THE Cold War swept in from 1947 and took decades to end. The Korean War began a few years later and has not officially ended.
From 1949, Kim Il-sung began building his political base in Pyong-yang. In the 1990s he passed the national leadership to his son Kim Jong-il, who later passed it to his son Kim Jong-un.
Through all this, North Korea became something of a political football between China, Russia and the United States.
The Cold War gave Pyongyang’s status a certain slant, while its nuclear weapons programme gave it another tilt. Little of it has been complimentary to North Korea.
Nonetheless, Malaysia as a non-aligned country refused to board the Western ideological bandwagon against Pyongyang.
It acknowledged North Korea as a fellow developing country, caught perhaps in some historical circumstances and having to meet some unique challenges of its own.
Malaysia sought to be even- handed towards North and South Korea, hosting embassies of both countries in Kuala Lumpur. Inter-Korean friction was seen as an all-Korean affair, which Koreans on both sides had to resolve by themselves.
In 1973, Malaysia and North Korea established formal diplomatic relations. In the 1980s, KL played host to quiet inter-Korean talks away from the media spotlight.
Malaysia-North Korea relations have been those of “close partners”. So long as Malaysian laws and international conventions were observed, Malaysia had no problems with Pyongyang.
Then in 2017 Kim Jong-nam, the half-brother of Jong-un, was assassinated at KLIA2 by suspected North Korean agents.
Malaysian police conducted a homicide investigation and suspicions fell on some diplomats in the North Korean Embassy. North Korea objected, demanding the swift return of the suspects or Malaysian diplomats in Pyongyang would not be allowed back home.
During the investigation, the body of Jong-nam lay in the KL General Hospital morgue. Pyong-yang issued denials and accused Malaysia of fabricating evidence of his death.
In the same year, North Korea upset the international community with nuclear weapons tests. Kuwait, Mexico and Spain expelled its diplomats, but Malaysia still did not terminate relations with Pyongyang.
Although Malaysia-North Korea ties cooled in 2017, they were set to warm again just one year later. Malaysia wanted to give North Korea another chance. However, there are limits to everything and Malaysian hospitality is not something to be abused or taken for granted.
Mun Choi-myong is a North Korean businessman who moved from Singapore to Malaysia to live in 2008. In May 2019 he was arrested on suspicion of money laundering and violating Malaysian law as well as UN and US sanctions.
He filed an appeal at the Federal Court in October 2020 which was dismissed, as his case failed to meet the requirements of the Extradition Act.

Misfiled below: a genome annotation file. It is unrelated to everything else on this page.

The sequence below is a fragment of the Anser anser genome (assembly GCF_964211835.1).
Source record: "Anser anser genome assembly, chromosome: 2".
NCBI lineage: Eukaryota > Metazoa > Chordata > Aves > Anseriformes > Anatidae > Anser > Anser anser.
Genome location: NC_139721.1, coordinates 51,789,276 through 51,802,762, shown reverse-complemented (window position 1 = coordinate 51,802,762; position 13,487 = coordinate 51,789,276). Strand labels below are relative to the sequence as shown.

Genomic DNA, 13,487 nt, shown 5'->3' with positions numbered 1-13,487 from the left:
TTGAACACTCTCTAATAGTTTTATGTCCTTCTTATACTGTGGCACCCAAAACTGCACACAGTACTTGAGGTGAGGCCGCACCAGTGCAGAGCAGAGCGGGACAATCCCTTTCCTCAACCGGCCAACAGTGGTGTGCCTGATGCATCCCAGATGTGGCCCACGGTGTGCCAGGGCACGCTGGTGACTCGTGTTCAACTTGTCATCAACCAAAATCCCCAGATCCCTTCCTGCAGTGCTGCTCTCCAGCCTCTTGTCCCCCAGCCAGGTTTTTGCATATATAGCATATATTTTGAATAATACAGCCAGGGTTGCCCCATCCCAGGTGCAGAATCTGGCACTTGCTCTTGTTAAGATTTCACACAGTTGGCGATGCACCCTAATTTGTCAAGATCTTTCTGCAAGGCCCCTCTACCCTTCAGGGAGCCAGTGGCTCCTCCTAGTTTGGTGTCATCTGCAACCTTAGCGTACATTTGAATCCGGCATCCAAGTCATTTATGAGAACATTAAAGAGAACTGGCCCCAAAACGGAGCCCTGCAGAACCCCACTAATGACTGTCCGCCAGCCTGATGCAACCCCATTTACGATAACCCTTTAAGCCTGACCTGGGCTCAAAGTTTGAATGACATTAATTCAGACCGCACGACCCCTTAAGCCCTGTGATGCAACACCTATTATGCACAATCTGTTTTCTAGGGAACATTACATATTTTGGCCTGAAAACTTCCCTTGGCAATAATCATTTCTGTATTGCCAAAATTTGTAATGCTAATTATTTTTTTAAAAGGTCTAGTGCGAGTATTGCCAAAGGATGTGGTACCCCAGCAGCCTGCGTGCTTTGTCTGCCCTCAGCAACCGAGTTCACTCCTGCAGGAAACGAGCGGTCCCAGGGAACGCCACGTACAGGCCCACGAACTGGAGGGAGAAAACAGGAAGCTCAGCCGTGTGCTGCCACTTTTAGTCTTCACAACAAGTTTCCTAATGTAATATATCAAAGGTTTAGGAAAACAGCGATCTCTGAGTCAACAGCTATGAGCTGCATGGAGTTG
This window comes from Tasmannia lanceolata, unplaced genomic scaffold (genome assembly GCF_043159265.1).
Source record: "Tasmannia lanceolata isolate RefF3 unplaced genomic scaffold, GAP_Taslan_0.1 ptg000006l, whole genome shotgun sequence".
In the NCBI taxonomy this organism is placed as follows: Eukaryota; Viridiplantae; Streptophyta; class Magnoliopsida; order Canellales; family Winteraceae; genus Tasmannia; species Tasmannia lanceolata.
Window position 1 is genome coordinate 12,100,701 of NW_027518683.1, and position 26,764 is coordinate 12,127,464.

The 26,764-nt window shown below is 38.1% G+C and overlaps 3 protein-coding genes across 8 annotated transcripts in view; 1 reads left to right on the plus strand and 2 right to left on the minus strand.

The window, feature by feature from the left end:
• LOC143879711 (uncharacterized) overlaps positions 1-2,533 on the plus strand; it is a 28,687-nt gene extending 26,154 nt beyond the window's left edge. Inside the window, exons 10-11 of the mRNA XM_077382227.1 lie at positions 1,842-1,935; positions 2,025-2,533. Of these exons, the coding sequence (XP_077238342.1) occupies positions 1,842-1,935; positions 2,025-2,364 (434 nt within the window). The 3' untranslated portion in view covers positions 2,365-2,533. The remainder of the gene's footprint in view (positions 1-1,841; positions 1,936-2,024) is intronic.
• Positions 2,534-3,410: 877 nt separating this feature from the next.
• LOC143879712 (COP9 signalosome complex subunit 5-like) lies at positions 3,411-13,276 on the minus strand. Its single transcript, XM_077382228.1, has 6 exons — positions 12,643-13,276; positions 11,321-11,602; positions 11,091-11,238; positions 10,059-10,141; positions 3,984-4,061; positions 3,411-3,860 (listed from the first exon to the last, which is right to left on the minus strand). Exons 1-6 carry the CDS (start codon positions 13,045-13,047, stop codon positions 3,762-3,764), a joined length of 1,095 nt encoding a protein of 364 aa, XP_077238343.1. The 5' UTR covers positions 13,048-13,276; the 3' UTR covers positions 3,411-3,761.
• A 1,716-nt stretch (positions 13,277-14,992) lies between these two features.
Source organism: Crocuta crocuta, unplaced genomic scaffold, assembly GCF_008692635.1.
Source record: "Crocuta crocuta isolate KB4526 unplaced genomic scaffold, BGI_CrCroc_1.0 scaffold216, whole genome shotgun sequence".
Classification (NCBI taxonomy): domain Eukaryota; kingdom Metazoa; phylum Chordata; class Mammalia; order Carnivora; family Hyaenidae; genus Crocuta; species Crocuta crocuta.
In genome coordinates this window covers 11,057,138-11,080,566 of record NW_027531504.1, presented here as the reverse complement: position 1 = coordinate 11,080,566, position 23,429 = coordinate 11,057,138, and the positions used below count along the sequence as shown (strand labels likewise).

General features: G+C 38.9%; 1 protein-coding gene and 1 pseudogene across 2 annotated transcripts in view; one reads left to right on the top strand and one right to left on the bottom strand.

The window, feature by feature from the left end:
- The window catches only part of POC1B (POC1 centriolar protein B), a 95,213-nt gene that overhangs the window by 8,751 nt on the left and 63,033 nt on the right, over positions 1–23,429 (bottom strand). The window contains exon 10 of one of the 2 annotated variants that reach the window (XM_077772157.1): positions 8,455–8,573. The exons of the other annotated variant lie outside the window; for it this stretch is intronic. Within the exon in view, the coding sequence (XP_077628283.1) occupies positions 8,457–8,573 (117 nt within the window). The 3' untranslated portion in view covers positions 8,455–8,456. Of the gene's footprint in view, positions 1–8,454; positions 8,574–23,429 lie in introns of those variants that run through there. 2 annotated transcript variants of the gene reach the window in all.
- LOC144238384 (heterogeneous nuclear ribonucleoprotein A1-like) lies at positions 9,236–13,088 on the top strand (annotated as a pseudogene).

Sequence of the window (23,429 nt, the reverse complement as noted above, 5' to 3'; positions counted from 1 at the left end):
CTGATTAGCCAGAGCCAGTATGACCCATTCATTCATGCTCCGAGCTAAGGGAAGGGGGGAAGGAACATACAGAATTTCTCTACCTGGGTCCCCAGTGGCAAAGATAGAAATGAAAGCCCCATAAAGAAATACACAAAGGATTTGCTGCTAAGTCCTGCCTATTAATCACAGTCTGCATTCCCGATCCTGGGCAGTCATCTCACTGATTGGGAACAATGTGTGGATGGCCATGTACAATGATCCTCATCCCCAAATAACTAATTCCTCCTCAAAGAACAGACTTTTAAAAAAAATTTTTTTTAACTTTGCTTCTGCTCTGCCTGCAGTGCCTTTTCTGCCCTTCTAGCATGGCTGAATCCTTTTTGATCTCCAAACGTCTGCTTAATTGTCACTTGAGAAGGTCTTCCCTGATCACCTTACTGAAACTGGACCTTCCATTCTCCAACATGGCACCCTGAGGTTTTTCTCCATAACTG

Throughout his detention, Mun was accorded his full rights as a detainee. He had a lawyer of his choice to represent him as well as family visits. His case had undergone the standard phases of due process. Malaysia only wanted its laws to be respected and required observance of international conventions, not get into a political power play.
Malaysian institutions seek to observe proper judicial procedure, without fear or favour, as administered by an independent judiciary. True friends of Malaysia can appreciate that.
On March 9, Mun lost his final appeal when the Federal Court ruled that he was liable to be extradited to the United States.
On March 19, North Korea severed diplomatic relations with Malaysia. It accused Malaysia of committing a “nefarious act and unpardonably heavy crime”.
Not unexpectedly, Pyongyang denied Mun had done anything wrong. Apparently, anyone who does not abide fully by this position has to be wrong and bad.
Malaysia played by the book with North Korea, but Pyongyang chose to go with its playbook instead.
Since Mun’s trial in the United States has not even begun, nobody can yet know if he is innocent or guilty. Being liable for extradition to stand trial means only that the merits of his case will be heard in court. Petulance in place of diplomacy does no favours for Mun or his country. But Malaysia is not deterred from doing what is right.
Malaysia’s friendship with its partner countries has never extended to violating its national laws or international conventions. That is not what responsibility in the international community is about.
To expect or demand that bilateral friendships should compromise proper procedure and the rule of law is itself is an unfriendly, unreasonable and irresponsible act.
Mun’s case is said to represent the first successful extradition of a North Korean national to the United States. However, there can be no joy or pride in being a first in such circumstances.
The mounting challenges of a troubled world require countries to have more friends, not fewer. But the quality of friendships has to be more important than the number of friends.
Bunn Nagara is a Senior Fellow at the Institute of Strategic and International Studies and an Honorary Research Fellow at the Perak Academy.